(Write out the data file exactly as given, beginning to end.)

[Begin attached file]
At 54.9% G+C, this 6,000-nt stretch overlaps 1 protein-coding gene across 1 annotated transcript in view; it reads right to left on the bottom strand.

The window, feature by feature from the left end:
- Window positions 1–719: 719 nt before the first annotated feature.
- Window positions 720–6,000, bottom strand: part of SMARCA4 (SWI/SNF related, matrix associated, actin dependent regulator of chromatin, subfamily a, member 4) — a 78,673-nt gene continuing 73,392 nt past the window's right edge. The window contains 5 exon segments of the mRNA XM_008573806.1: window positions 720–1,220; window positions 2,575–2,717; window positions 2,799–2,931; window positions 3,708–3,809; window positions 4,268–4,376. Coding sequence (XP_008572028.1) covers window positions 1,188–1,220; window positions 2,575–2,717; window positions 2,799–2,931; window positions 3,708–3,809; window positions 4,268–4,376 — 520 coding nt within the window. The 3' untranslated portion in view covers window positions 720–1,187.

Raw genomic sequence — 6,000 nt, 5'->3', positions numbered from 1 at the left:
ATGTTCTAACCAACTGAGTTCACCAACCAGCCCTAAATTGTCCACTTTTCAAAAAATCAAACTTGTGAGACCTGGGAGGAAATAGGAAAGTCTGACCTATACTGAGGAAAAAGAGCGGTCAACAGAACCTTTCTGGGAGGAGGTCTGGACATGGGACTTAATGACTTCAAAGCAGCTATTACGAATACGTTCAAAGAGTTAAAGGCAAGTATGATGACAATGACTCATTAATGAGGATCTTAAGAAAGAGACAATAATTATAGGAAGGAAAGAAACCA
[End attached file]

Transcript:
At 54.9% G+C, this 6,000-nt stretch overlaps 1 protein-coding gene across 1 annotated transcript in view; it reads right to left on the bottom strand.

The window, feature by feature from the left end:
- Window positions 1–719: 719 nt before the first annotated feature.
- Window positions 720–6,000, bottom strand: part of SMARCA4 (SWI/SNF related, matrix associated, actin dependent regulator of chromatin, subfamily a, member 4) — a 78,673-nt gene continuing 73,392 nt past the window's right edge. The window contains 5 exon segments of the mRNA XM_008573806.1: window positions 720–1,220; window positions 2,575–2,717; window positions 2,799–2,931; window positions 3,708–3,809; window positions 4,268–4,376. Coding sequence (XP_008572028.1) covers window positions 1,188–1,220; window positions 2,575–2,717; window positions 2,799–2,931; window positions 3,708–3,809; window positions 4,268–4,376 — 520 coding nt within the window. The 3' untranslated portion in view covers window positions 720–1,187.

Raw genomic sequence — 6,000 nt, 5'->3', positions numbered from 1 at the left:
ATGTTCTAACCAACTGAGTTCACCAACCAGCCCTAAATTGTCCACTTTTCAAAAAATCAAACTTGTGAGACCTGGGAGGAAATAGGAAAGTCTGACCTATACTGAGGAAAAAGAGCGGTCAACAGAACCTTTCTGGGAGGAGGTCTGGACATGGGACTTAATGACTTCAAAGCAGCTATTACGAATACGTTCAAAGAGTTAAAGGCAAGTATGATGACAATGACTCATTAATGAGGATCTTAAGAAAGAGACAATAATTATAGGAAGGAAAGAAACCA